There is a lamp post between the garage and the house. Years ago it ‘caught’ a high fly ball, breaking some of the glass. When there was a addition to the house the light switch to the lamp post was put to use for something else, so there’s no power to the lamp post. Over the years the ivy was allowed to grow over the top and birds will nest in where there used to be a light bulb. The ivy shades the little hide-away. Without ivy it is too hot to stay in there.

  2. I’ve been obsessively following the antics of two baby Great Horned Owls in a nest on a trail I regularly hike. Yesterday I checked and they were gone, and I had such a pang of sorrow; my own firstborn is off to college this fall and all of a sudden I realized that “empty nest” is a very apt metaphor!

  3. I love the picture of the wren in the box of leaves.Interesting choice of nesting. The cats in our neighborhood would destroy it. They have killed many of my bluebirds and doves. It saddens me.

    • Outdoor cats can be pretty destructive to the native bird populations, Mary. That is sad that people do not take care of their cats, keeping them at home where they, as well as the birds, are safe. We live far enough out in the country that cats don’t last too long here. Even my aunt’s barn cats have met a fate to bigger predators.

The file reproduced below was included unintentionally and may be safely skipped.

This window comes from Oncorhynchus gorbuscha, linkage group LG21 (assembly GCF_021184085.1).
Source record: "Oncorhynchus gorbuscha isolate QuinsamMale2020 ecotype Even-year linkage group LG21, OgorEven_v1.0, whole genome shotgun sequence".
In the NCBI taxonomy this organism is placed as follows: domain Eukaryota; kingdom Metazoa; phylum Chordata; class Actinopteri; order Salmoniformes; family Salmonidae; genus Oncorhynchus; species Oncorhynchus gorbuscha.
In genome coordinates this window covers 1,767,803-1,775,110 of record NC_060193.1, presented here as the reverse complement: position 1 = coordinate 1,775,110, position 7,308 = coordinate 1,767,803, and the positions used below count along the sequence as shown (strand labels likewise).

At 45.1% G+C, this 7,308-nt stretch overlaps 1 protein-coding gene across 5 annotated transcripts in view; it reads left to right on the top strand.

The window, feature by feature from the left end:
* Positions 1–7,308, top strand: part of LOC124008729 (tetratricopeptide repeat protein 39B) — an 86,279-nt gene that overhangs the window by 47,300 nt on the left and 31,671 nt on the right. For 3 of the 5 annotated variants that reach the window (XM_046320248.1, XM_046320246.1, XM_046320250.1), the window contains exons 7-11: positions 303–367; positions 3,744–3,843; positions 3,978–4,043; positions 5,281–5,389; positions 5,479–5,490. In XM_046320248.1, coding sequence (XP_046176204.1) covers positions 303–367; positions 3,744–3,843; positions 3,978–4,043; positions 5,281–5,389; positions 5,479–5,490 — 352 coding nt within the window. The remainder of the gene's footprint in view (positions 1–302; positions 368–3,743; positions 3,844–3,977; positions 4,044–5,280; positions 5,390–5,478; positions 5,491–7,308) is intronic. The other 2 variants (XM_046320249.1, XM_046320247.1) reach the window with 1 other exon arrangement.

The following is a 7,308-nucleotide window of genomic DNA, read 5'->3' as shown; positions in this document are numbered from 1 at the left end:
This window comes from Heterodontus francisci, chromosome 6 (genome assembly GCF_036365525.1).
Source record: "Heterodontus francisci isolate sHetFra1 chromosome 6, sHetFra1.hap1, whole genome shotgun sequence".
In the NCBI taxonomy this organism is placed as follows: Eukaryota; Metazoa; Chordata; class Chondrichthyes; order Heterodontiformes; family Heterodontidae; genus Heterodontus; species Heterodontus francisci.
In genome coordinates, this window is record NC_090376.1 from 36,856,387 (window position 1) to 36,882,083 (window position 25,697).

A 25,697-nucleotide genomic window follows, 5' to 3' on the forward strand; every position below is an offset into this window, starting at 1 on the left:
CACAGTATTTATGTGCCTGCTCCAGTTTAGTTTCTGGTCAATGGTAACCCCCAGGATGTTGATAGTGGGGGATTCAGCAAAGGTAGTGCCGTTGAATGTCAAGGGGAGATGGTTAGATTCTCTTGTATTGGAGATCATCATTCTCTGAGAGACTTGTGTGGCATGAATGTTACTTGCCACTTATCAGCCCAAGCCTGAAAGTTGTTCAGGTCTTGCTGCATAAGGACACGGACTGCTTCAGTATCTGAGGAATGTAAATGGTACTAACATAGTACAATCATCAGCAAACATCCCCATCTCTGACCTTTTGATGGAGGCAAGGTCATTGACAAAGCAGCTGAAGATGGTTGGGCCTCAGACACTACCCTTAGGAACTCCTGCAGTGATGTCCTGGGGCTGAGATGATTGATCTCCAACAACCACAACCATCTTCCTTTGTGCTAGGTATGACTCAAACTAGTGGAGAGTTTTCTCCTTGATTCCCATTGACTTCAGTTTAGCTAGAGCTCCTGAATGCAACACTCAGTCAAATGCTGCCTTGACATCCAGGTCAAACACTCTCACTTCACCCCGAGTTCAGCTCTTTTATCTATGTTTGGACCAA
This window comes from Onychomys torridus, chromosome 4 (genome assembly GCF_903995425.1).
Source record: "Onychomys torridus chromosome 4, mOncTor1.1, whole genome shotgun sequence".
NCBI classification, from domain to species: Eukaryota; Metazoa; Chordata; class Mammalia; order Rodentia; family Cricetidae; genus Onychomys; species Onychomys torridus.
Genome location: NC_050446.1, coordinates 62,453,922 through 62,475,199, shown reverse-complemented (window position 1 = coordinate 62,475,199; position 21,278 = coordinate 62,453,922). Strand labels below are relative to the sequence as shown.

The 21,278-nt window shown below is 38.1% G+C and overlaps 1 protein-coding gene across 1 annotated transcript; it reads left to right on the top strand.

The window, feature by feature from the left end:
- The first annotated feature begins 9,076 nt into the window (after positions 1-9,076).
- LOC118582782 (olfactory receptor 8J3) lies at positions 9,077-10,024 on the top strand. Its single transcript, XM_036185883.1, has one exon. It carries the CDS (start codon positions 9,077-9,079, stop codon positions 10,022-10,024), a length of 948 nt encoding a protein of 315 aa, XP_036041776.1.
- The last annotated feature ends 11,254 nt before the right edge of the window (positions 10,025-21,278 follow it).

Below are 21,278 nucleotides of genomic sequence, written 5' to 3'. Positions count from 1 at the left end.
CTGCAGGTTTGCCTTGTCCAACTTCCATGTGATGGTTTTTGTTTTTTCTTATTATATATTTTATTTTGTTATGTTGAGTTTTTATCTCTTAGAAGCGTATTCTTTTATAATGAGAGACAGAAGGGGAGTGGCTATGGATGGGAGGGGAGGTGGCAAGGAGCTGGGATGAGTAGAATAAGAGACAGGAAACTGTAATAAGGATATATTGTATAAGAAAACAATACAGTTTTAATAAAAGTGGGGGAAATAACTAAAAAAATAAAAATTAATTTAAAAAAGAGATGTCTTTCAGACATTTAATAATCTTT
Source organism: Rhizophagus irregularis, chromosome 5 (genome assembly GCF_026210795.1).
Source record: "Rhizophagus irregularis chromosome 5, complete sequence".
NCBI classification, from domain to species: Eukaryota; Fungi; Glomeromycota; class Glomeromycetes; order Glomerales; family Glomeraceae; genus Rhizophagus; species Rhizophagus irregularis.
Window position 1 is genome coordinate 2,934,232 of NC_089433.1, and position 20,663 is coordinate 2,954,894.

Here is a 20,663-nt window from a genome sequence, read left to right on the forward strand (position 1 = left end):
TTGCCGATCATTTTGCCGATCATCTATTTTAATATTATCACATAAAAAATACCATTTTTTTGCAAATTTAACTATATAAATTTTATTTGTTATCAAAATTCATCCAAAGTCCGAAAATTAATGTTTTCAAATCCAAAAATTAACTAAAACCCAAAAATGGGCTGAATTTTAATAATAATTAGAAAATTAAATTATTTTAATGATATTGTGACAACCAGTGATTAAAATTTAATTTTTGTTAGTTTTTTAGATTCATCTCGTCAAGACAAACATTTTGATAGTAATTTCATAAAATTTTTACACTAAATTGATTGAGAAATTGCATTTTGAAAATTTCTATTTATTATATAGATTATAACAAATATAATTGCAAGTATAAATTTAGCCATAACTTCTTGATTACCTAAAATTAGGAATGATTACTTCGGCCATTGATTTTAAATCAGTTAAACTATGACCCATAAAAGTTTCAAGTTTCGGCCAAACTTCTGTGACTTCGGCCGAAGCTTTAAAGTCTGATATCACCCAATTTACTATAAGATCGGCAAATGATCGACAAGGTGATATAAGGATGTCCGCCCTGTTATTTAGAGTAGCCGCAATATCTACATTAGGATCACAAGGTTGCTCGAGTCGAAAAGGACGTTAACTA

4. Sandy says:

    We had an old small kitchen cabinet(the one that goes above your frig)underneath out storage shed that a Carolina Wren made her nest in. It had been placed on a scrap lumber pile and was practically on the ground. When the 5 eggs later hatched, the parent birds seemed tireless in keeping the nest clean and feeding the chicks. We set up a camcorder and were amazed that they seemed to know which chick’s turn it was to go first each feeding time.

    We just had 4 Eastern Bluebird eggs hatch, either last evening or sometime today. They are so featherless and fragile looking! Can’t wait to see what sexes we have!

  5. Susan says:

    I had a very sad incident about a Wren when we lived in Gloucester Va. I had a hanging basket on the front porch that a Wren liked to make a nest in. A black snake (about 5 ft long)knew she was nesting there as well. I chased him off after many attempts on his part to get to the nest. I actually watched him once climb up the porch railing and stretched to get to the nest. I beat him with a broom at that time. The next morning he was coiled up in the nest and had gotten all the babies. I knocked him out of the nest and went after him with a lawn mower…he was PO’d with me and lunged at me several times before I killed him. Normally I would not bother a black snake but was really mad that he had killed the babies. I know he was just looking for a meal…but not at my house. 🙁